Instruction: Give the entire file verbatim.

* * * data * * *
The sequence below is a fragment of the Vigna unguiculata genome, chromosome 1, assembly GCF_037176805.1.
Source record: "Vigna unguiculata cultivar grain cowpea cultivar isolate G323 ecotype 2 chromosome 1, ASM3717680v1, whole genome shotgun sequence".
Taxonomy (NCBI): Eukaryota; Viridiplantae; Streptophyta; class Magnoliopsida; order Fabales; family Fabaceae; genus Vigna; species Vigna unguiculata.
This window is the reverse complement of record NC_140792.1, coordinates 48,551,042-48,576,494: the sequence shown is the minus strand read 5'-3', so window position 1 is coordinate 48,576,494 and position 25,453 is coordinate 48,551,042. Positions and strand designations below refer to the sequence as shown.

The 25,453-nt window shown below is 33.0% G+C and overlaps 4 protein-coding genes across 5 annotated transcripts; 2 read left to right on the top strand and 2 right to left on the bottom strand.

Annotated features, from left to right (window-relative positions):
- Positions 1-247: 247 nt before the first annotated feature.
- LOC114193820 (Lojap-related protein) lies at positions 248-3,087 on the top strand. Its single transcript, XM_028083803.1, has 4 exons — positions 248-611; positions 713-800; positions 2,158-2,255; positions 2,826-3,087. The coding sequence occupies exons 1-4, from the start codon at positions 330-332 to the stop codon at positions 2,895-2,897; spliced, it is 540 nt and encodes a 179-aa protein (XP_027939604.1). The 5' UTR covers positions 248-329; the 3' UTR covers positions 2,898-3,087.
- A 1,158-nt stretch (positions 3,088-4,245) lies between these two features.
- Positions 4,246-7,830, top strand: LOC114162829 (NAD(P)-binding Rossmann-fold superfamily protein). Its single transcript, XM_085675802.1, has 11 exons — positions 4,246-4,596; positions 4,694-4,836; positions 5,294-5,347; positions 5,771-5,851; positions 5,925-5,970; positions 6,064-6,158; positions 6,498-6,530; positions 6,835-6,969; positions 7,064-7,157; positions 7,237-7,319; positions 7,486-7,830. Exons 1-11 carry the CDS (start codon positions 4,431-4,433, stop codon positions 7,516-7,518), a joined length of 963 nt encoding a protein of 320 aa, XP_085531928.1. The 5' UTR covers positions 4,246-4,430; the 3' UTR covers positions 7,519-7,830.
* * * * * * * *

The sequence below is a fragment of the Vigna unguiculata genome, chromosome 1, assembly GCF_037176805.1.
Source record: "Vigna unguiculata cultivar grain cowpea cultivar isolate G323 ecotype 2 chromosome 1, ASM3717680v1, whole genome shotgun sequence".
Taxonomy (NCBI): Eukaryota; Viridiplantae; Streptophyta; class Magnoliopsida; order Fabales; family Fabaceae; genus Vigna; species Vigna unguiculata.
This window is the reverse complement of record NC_140792.1, coordinates 48,551,042-48,576,494: the sequence shown is the minus strand read 5'-3', so window position 1 is coordinate 48,576,494 and position 25,453 is coordinate 48,551,042. Positions and strand designations below refer to the sequence as shown.

The 25,453-nt window shown below is 33.0% G+C and overlaps 4 protein-coding genes across 5 annotated transcripts; 2 read left to right on the top strand and 2 right to left on the bottom strand.

Annotated features, from left to right (window-relative positions):
- Positions 1-247: 247 nt before the first annotated feature.
- LOC114193820 (Lojap-related protein) lies at positions 248-3,087 on the top strand. Its single transcript, XM_028083803.1, has 4 exons — positions 248-611; positions 713-800; positions 2,158-2,255; positions 2,826-3,087. The coding sequence occupies exons 1-4, from the start codon at positions 330-332 to the stop codon at positions 2,895-2,897; spliced, it is 540 nt and encodes a 179-aa protein (XP_027939604.1). The 5' UTR covers positions 248-329; the 3' UTR covers positions 2,898-3,087.
- A 1,158-nt stretch (positions 3,088-4,245) lies between these two features.
- Positions 4,246-7,830, top strand: LOC114162829 (NAD(P)-binding Rossmann-fold superfamily protein). Its single transcript, XM_085675802.1, has 11 exons — positions 4,246-4,596; positions 4,694-4,836; positions 5,294-5,347; positions 5,771-5,851; positions 5,925-5,970; positions 6,064-6,158; positions 6,498-6,530; positions 6,835-6,969; positions 7,064-7,157; positions 7,237-7,319; positions 7,486-7,830. Exons 1-11 carry the CDS (start codon positions 4,431-4,433, stop codon positions 7,516-7,518), a joined length of 963 nt encoding a protein of 320 aa, XP_085531928.1. The 5' UTR covers positions 4,246-4,430; the 3' UTR covers positions 7,519-7,830.